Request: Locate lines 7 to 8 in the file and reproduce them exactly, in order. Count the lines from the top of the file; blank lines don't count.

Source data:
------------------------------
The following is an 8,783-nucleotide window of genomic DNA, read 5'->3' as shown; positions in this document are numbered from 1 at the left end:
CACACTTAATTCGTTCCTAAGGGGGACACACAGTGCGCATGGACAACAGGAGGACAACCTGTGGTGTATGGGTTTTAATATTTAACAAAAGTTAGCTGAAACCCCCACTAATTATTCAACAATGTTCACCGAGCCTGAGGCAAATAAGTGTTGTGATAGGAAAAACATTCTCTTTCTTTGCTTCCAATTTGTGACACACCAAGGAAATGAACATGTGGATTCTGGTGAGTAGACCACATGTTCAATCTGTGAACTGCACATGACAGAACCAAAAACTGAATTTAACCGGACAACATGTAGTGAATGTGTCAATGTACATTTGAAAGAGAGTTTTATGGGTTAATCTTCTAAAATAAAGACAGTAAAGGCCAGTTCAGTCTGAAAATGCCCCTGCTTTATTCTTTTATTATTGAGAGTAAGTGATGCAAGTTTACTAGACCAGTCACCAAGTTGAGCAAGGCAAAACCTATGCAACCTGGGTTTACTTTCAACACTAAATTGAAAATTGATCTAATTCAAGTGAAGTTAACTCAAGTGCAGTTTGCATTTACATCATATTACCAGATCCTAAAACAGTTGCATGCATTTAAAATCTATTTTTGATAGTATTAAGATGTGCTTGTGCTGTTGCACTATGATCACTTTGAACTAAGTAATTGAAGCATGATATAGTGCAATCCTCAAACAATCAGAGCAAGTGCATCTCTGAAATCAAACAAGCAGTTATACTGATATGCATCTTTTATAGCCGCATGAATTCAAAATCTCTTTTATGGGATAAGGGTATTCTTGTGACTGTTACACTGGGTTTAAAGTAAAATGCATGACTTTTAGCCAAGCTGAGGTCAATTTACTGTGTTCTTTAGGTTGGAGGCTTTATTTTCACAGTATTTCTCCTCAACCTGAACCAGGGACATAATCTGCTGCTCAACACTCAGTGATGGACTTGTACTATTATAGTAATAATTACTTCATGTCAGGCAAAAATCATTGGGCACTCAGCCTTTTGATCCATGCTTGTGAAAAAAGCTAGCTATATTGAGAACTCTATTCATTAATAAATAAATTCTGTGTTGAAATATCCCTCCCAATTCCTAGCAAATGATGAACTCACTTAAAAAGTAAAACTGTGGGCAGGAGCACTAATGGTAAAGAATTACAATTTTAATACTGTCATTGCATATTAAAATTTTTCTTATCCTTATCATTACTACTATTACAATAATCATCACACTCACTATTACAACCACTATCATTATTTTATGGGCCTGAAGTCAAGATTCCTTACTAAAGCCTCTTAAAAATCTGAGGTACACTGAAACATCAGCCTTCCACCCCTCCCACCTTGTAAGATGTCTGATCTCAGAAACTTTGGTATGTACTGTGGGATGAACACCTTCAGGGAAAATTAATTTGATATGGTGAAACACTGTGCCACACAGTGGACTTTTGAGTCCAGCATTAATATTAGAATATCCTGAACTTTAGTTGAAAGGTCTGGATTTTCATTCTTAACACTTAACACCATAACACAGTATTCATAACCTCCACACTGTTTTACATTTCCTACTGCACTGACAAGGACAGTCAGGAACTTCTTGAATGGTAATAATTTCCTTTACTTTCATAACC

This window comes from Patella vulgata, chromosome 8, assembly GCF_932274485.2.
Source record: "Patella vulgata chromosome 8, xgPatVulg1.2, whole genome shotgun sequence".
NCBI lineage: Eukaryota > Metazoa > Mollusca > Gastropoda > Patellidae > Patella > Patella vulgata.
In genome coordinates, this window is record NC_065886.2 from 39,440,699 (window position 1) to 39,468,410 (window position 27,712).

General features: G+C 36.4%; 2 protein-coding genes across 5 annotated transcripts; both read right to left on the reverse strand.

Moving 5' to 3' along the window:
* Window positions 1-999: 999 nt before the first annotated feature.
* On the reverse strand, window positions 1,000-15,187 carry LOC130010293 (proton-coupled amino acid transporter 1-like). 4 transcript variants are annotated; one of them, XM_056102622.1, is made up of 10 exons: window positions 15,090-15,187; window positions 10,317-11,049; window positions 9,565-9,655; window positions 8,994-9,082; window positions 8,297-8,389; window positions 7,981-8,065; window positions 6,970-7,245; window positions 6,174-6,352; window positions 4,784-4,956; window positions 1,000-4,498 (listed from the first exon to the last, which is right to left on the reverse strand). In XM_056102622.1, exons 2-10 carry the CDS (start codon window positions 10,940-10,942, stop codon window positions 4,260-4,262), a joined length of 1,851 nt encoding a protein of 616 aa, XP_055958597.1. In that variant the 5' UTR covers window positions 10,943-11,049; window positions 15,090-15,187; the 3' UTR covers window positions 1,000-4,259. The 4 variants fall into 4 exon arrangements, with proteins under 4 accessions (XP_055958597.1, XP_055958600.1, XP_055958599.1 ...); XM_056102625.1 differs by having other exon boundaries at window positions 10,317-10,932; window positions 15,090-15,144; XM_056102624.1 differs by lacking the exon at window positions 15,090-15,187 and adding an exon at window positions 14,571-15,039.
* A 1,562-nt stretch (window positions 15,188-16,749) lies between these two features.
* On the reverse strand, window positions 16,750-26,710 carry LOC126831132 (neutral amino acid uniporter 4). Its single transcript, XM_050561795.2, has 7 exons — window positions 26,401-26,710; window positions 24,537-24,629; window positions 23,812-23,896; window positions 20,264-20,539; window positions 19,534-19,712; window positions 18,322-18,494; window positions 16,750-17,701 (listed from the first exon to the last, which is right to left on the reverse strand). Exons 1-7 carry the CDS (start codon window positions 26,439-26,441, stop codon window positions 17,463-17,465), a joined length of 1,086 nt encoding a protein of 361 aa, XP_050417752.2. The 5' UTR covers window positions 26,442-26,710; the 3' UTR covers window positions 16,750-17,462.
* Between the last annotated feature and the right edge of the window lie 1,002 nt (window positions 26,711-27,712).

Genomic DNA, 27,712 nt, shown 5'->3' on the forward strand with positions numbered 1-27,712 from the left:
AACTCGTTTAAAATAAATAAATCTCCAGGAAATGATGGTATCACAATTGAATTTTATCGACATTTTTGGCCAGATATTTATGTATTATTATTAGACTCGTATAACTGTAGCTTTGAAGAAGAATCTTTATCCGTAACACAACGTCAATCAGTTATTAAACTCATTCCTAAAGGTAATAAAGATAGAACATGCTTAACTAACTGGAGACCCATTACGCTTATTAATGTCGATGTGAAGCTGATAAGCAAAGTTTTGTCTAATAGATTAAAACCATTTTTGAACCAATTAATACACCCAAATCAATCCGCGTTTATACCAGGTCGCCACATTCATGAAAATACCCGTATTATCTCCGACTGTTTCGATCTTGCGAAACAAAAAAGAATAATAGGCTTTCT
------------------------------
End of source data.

General features: G+C 36.4%; 2 protein-coding genes across 5 annotated transcripts; both read right to left on the reverse strand.

Moving 5' to 3' along the window: